!! = −!!!,! ∇!!
Here, Di,m was the mass diffusion coefficient for species i in the mixture. For this particular
model, the mass diffusion was defined to be a constant using the dilute approximation, and
effects by thermal diffusion were not considered.
Ri was the net rate of production of species i by chemical reaction, which for this reaction is:
!! = !!,! !!,!
69
Where !!,! is the molecular weight of species i, and !!,! is the Arrhenius molar rate of
creation/destruction of species i in the reaction r. !!,! , is solved using:
!
!!,! = (!
!!
!,! − !
!
!,! )(!!,!
!!,!
(!! !,! !!!! !,! )
)
!!!
Where !!,! is the molar concentration of species j in reaction r (kmol/m3), !!!,! is the rate
exponent for reactant species j in reaction r, and !!!!,! is the rate exponent for product species j in
reaction r.
The reaction is specified in the general form with only forward reactions considered:
!
!
!′!,! ℳ! !!!
!!,!
!′′!,! ℳ! !!!
Where N is the number of chemical species in the system, !′!,! is the stoichiometric coefficient
for reactant i in reaction r, !′′!,! is the stoichiometric coefficient for product i in reaction r, ℳ!
denotes species i, and !!,! is the forward rate constant for reaction r. !!,! is calculated using the
Arrhenius expression as follows:
!!,! = !! !!! ! !!! /!"
Here !! is the pre-exponential factor, !! is the temperature exponent, !! is the activation energy
for the reaction, and R is the universal gas constant.
6.1.4
Mesh
In order to model the SiC tube using CFD, the geometry of the reactor had to be made into a
mesh. A mesh is the subdivision of a domain into discrete control volumes, which are used in the
CFD program to solve the governing equations on. The reactor tube was built as a 2D
axisymmetric model using meshing software GAMBIT (version 2.4.6) (Figure 33).
The
geometry was fit with a structured mesh using a rectangular mesh shape totaling 203,175 cells. A
mesh dependence test was performed in order to determine if the mesh resolution was fine
enough to not interfere with the final solution (see Appendix E, Section E.4 for details). It was
70
determined that the mesh provided adequate detail and results were independent of the mesh size.
Sizing and coordinates used to build the mesh can be found in Appendix E, Section E.5.
Figure 33. The SiC tube (left) and a close up of the mesh (right).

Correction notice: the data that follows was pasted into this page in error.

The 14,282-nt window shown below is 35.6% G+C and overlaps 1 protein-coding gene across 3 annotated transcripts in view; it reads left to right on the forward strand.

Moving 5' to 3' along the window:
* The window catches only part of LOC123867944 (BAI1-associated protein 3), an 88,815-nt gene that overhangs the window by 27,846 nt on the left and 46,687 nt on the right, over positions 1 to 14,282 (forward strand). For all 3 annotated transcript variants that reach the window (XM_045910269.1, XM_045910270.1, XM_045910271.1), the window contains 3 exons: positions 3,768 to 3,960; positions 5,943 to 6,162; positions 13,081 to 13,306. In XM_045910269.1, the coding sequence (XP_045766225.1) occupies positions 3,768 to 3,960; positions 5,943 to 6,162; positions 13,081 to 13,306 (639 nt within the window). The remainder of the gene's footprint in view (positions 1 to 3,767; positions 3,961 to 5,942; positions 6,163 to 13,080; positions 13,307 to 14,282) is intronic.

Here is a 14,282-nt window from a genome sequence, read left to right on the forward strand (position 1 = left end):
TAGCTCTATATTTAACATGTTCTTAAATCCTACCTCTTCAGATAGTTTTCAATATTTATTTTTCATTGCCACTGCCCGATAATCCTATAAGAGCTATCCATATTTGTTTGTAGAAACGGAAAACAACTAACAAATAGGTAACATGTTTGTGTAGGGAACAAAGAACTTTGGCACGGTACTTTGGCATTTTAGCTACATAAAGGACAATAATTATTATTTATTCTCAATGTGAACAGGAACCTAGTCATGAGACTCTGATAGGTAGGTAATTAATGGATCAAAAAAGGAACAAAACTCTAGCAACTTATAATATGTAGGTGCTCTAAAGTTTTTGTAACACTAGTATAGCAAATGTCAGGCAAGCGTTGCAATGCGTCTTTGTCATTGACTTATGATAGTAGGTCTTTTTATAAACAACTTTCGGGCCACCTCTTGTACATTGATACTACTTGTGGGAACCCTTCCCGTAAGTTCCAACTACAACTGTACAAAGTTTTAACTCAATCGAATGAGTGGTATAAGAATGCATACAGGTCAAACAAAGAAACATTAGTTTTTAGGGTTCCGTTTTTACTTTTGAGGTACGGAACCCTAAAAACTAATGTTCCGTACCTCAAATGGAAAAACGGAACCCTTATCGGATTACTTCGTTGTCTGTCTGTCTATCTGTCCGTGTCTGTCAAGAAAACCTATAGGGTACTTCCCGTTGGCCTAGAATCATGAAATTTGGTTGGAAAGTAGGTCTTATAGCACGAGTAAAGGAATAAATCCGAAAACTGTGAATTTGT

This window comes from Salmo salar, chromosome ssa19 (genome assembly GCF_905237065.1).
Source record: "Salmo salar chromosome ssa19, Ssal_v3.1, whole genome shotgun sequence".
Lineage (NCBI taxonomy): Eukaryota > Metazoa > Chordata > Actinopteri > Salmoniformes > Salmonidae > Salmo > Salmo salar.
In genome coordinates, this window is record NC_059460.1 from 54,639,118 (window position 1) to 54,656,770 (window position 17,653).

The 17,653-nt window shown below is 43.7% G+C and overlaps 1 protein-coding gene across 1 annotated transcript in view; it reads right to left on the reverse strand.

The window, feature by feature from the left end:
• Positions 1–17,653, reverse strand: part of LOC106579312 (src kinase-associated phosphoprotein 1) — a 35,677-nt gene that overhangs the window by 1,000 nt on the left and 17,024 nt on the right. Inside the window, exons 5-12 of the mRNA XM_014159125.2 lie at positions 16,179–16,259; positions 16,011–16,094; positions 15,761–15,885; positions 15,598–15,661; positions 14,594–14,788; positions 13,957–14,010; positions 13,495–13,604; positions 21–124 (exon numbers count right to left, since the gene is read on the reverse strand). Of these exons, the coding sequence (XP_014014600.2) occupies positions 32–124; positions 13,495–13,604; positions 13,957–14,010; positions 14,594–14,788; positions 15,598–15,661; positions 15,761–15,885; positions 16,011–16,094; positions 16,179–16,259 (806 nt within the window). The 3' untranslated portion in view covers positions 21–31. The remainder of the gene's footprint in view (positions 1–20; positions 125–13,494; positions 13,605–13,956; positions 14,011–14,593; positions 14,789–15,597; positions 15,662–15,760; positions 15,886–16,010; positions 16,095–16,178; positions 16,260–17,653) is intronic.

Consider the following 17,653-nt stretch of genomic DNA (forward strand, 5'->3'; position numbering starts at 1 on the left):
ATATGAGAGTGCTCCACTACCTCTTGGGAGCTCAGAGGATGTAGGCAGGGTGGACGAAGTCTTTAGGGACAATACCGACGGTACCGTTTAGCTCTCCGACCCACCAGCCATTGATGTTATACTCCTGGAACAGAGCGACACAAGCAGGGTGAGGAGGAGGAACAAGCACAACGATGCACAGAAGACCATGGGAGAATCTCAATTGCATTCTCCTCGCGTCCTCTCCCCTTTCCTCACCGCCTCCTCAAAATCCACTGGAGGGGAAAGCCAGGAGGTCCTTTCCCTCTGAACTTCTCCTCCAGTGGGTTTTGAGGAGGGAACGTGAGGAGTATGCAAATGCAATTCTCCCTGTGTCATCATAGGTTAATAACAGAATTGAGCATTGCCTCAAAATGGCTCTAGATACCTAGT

71
6.1.4.1
Boundary Conditions
Boundary conditions had to be applied to the mesh of the SiC tube. The boundary conditions
used in the model are shown in Figure 34 and included a velocity inlet and outflow for the fluid
zone, along with an axisymmetric centerline. For the wall zone, the top edge wall along with the
outer inlet wall was set to a constant temperature (300 K) or room temperature. The hot zone was
set to a constant temperature (to match the average surface temperature of the reactor), and the
outer outlet wall and bottom edge wall were set to convection to the surroundings. The boundary
conditions are shown in Figure 34, and complete details are described in Appendix E, Section
E.6.
Figure 34. The boundary conditions set on the SiC tube studied in this model.
6.1.4.2
Other Settings
All models were run using a pressure-based solver under steady state conditions. Gravity was set
in the x-direction as -9.81 m/s2. Please refer to Appendix E, Section E.2 for details outlining all
72
material properties used in these models. A species transport and reaction model was used to
model
the
reaction
between
o-phenylenediamine
and
acetic
acid
to
produce
2-
methylbenzimidazole. The reaction was performed as a volumetric reaction, and the Arrhenius
rate expression was adapted from Damm et al. (2010) which provided complete kinetic
information for the reaction. Values included the pre-exponential factor (3.1 x 108), activation
energy (7.343 x 107 j/kgmol) and a temperature exponent of 0 (Damm et al., 2010). The solution
method used in all of the models included a SIMPLE pressure-velocity coupling scheme, least
squares cell based spatial discretization gradient, standard pressure, while the momentum,
energy, and species were all solved using second order upwind (ANSYS FLUENT, 2011).
Solution controls of the under-relaxation factors were all used at their default values, and model
solutions were initialized using all zones (ANSYS FLUENT, 2011).
6.1.4.3
Convergence Check
The convergence or completion of the model was determined using a number of methods. While
the model was underway, a plot of the residuals (calculated imbalance of each of the conserved
variables) was used to show how the solution evolved with time. For convergence, the residuals